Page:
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I'm currently studying logic at my university and I have been trying to squeeze in as much set theory on the side as possible. Considering that I am spending quite a lot of time studying set theory independently from my logic coursework I have begun to wonder if it would be a better to devote my extra time to just the logic. Should I expect to encounter necessary set theory for logic in the logic texts that I will use as I advance or is it necessary to study set theory as well as logic to develop a firm grasp of logic?

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    $\begingroup$ For most branches of Logic, no more (and usually less) than one needs for analysis. $\endgroup$ Aug 26 '14 at 22:36
  • $\begingroup$ Which aspect of logic are you studying ? model theory ? $\endgroup$ Aug 27 '14 at 1:24
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    $\begingroup$ I'd say that it's at least necessary some grasp of ordinal and cardinal arithmetic. Other than that, it depends on your interests; this link may be of help: logicmatters.net/tyl $\endgroup$
    – Nagase
    Aug 27 '14 at 6:32
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There's logic and logic! And when does it start counting as "serious"?

For a first math logic course on first-order logic (and I'm including here things like the completeness proof for "ordinary", i.e. countable, languages) you need no serious set theory.

To be sure, it is entirely standard to use set theoretic notation and say e.g. that a model has a domain which is a set equipped with functions and relations where those are also identified with sets of tuples from the domain. But actually, this set-theoretic talk is doing little real work at the outset (and even can be positively misleading). For example, instead of saying that -- in a certain case -- the domain of quantification is the set (singular) of numbers, we can instead say simply that the quantifiers run over the numbers (plural), and so on.

But once you get into e.g. the elements of model theory (compactness, upward and downward L-S theorems and their applications, and a little more), then you'll need to know something about ordinals and cardinals and something about the axiom of choice: so this is where you'll begin to need to know a little set theory.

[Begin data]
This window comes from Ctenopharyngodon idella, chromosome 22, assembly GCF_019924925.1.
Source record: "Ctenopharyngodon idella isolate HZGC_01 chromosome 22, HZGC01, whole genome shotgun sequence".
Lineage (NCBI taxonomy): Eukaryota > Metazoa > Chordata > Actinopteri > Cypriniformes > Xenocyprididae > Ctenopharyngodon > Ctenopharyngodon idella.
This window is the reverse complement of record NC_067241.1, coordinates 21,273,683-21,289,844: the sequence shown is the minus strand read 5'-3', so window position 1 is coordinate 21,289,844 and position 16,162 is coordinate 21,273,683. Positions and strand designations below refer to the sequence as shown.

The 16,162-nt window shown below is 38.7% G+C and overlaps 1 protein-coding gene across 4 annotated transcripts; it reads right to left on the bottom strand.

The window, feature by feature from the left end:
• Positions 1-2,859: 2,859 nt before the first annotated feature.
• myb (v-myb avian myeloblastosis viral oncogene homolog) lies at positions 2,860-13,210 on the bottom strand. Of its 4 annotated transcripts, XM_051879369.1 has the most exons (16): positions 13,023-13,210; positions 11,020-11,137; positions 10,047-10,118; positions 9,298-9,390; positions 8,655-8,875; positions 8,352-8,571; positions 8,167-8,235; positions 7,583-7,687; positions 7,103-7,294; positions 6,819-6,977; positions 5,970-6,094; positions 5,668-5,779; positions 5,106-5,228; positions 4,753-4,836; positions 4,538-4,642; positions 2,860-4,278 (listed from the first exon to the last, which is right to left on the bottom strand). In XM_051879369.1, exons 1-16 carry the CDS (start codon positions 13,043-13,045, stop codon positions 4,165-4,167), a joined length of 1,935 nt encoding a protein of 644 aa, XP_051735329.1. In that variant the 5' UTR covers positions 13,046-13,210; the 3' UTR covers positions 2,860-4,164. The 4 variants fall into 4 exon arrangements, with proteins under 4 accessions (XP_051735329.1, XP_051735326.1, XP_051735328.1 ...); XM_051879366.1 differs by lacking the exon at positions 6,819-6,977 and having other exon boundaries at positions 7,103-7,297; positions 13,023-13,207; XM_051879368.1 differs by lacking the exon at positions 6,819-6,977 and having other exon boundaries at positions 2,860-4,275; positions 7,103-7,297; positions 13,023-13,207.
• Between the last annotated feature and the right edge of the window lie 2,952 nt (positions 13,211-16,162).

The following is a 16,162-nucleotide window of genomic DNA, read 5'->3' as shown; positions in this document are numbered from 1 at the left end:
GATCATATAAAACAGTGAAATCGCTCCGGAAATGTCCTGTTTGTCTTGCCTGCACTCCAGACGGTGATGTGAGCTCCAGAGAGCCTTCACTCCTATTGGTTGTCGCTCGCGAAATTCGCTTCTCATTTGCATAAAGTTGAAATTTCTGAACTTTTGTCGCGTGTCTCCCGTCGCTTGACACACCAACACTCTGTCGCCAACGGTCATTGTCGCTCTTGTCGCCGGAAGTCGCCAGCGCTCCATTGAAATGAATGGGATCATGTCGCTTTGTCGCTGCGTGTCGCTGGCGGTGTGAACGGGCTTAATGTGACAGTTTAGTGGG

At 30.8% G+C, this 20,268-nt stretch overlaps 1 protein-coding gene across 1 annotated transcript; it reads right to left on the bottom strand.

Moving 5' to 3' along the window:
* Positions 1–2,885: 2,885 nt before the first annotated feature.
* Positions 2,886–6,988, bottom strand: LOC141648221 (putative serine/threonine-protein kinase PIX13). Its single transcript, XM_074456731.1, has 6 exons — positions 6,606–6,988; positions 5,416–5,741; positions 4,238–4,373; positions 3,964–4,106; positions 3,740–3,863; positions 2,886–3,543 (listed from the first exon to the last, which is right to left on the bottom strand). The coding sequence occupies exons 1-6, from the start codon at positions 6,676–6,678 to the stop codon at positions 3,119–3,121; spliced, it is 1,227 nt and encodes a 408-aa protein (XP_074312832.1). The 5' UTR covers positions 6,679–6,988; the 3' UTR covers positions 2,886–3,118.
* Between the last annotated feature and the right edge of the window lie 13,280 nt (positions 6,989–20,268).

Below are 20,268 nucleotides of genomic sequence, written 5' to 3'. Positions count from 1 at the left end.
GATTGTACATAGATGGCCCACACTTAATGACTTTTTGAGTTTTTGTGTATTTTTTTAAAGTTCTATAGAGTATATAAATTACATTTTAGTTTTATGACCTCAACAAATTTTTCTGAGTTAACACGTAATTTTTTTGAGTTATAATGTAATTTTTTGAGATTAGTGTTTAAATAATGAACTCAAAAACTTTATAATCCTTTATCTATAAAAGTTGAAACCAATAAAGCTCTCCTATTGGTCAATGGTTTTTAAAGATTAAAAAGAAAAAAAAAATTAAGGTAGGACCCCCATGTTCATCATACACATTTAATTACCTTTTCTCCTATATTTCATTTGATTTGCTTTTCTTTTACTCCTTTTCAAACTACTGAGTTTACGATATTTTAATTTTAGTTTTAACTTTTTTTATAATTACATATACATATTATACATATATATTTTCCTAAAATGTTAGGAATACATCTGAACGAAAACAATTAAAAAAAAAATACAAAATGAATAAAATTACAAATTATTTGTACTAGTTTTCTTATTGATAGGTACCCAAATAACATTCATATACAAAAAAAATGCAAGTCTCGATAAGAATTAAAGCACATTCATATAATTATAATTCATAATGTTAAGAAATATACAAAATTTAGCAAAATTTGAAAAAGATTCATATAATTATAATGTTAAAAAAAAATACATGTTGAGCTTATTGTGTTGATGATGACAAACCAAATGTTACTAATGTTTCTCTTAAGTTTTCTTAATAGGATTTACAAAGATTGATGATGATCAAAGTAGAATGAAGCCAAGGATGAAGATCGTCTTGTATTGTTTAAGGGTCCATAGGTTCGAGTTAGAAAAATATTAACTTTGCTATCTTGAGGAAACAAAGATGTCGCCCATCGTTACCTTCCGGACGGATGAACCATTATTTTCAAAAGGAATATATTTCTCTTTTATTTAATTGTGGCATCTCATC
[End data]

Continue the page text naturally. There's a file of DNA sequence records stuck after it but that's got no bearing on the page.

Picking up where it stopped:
But how much? Not a lot at the outset. Take a look at the Teach Yourself Logic Guide you can download from http:// logicmatters.net/tyl. Just one of the elementary books mentioned at the beginning of the section on Beginning Set Theory will give you more than enough to get into the other parts of a first course in mathematical logic [Of course, as Asaf says in his comments, as you get further into serious model theory you get more and more embroiled with serious set theory!]

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    $\begingroup$ "Not a lot" may vary. For some model theory you need very basic set theory knowledge; for other model theory you need to understand large cardinals, and forcing arguments. Similarly with logic, if you switch to infinitary logic, or other stronger logics you may run into independence, forcing arguments, and large cardinals pretty fast (see the works of Magidor-Vaananen, or Bagaria's work on polymodal provability logics, to see the flavor of arguments that may come in). $\endgroup$
    – Asaf Karagila
    Aug 27 '14 at 11:43
  • $\begingroup$ Yes to Asaf! I was making a guess that the OP's rather unspecific "currently studying logic" (and evidently not doing a set theory course) indicated someone near the beginning ... $\endgroup$ Aug 27 '14 at 15:41